``What's driving us all crazy here is not the track part of it, or the physical maturity, it's those things that should be fundamental to our style of play that aren't being executed routinely in a competitive environment,'' Ellerson said. ``Yeah, we're young, but I'm sick of saying that.

``We have to get better and get better now.''

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Wizards drop to precarious position in close Eastern Conference playoff race

Wizards drop to precarious position in close Eastern Conference playoff race

As if they needed a reminder, the Wizards saw firsthand on Wednesday night just how much can change in a short period of time in the Eastern Conference playoff race where just two games separate the No. 3 and No. 6 teams.

That No. 6 team is now your Washington Wizards, who began the day in fourth place but lost their first game in four days on the same night both the Cavs and Sixers won theirs. 

The Wizards lost to the Spurs on Wednesday and managed only 90 points, their fewest since Jan. 22. It was a lackluster performance in a game the Wizards needed to treat with urgency. 


The Spurs sure did.

"We've gotta have a better mentality coming into games," guard Bradley Beal said. "The Spurs were fighting for playoff seeding just like we were."

The Wizards have now lost six of their last 10, yet all those games have come against teams currently holding playoff spots. Considering John Wall reamins out with a left knee injury, it's hard to fault them too much when they are staying afloat just fine in the big picture.

The problem is that the closer they get to the end of the season, the more these losses are magnified. They amount to missed opportunities, some bigger than others.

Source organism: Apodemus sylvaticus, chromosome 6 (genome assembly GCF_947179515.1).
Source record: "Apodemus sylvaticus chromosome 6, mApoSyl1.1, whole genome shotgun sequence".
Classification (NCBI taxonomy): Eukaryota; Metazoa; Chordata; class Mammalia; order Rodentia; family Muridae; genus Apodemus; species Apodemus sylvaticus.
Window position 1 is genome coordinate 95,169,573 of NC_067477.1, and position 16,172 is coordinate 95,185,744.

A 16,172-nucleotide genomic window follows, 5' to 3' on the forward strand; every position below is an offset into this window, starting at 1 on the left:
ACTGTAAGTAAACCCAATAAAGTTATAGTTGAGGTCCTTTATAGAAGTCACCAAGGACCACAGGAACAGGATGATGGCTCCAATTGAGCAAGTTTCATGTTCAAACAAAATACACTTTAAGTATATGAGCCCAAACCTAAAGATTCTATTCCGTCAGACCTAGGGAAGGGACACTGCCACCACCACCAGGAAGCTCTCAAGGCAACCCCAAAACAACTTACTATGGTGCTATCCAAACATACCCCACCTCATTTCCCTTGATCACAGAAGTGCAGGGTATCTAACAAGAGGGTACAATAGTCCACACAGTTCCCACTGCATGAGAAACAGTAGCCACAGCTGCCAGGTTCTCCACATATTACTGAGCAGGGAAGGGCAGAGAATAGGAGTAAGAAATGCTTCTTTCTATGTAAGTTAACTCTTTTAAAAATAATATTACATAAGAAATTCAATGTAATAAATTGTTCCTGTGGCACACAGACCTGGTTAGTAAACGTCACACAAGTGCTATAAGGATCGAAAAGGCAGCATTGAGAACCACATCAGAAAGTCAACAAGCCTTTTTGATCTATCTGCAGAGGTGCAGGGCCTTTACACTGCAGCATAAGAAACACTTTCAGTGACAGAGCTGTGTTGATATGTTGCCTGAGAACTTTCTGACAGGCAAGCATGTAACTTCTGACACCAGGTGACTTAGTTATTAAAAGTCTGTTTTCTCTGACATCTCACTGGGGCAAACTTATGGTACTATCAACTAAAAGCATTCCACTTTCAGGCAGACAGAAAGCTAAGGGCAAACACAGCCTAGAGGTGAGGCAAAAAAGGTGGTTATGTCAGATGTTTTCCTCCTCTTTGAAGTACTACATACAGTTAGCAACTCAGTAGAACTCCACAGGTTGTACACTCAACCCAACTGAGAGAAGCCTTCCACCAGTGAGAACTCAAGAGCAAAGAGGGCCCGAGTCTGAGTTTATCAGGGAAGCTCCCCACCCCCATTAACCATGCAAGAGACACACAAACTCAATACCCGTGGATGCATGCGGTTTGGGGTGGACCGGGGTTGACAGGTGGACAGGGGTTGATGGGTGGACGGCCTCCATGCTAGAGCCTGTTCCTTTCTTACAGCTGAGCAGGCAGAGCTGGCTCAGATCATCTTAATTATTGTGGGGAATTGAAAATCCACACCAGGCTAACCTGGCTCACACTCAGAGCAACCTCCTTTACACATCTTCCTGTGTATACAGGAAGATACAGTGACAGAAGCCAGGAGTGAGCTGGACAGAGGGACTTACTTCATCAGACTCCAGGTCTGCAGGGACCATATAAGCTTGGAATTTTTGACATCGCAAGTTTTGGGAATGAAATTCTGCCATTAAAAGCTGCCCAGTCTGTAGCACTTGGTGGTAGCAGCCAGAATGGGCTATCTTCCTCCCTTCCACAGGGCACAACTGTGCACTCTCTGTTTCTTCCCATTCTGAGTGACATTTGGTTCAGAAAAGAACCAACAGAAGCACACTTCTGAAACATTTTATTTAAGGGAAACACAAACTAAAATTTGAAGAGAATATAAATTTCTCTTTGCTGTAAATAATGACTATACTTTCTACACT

That was not lost on Beal, who considered the alternative. If the Wizards had beaten the Spurs, they would be sitting in fourth, two spots higher, and just a game-and-a-half out of third.

"Every time we have a chance to move up, we take two steps back," Beal lamented.


The Wizards are in a high stakes part of the standings where plenty is in the balance. They are fighting for home court advantage, something they would get in the third or fourth spots. And who they match up with will be paramount.

By falling to sixth, the Wizards are currently in line to play the Cleveland Cavaliers. Though the Pacers and Sixers are also good teams, they don't have LeBron James. Avoiding him and the Cavs would be ideal for the Wizards.

Beal has even bigger worries than that. He noted after the loss in San Antonio that they could fall even further if they aren't careful. They are now just a game-and-a-half up on the seventh-place Heat. 

"We've gotta realize what's at stake, man. The way we're going, we could keep dropping and mess around and be eighth. We've gotta do whatever it takes to win," he said.

The Wizards should be fine, if the previous two months are any indication. But Wednesday night was another example of how precarious things are for them this season in the tightly-packed Eastern Conference.


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Capitals Faceoff Podcast: How does Brooks Orpik really impact the Caps?

NBC Sports Washington

Capitals Faceoff Podcast: How does Brooks Orpik really impact the Caps?

No player on the Caps gets more scrutiny than defenseman Brooks Orpik. While the analytics aren't kind when he's on the ice, we got to see what the Caps looked like without him when he was scratched against the Philadelphia Flyers on Sunday and...well, his loss was noticeable.

JJ Regan and Tarik El-Bashir discuss what Orpik's true impact on the Capitals really is both on and off the ice on the Capitals Faceoff Podcast. Plus, they also talk about John Carlson's monster season and Barry Trotz's new strategy for the goalies.

Listen to the latest episode in the player below or here on the Capitals Faceoff Podcast page.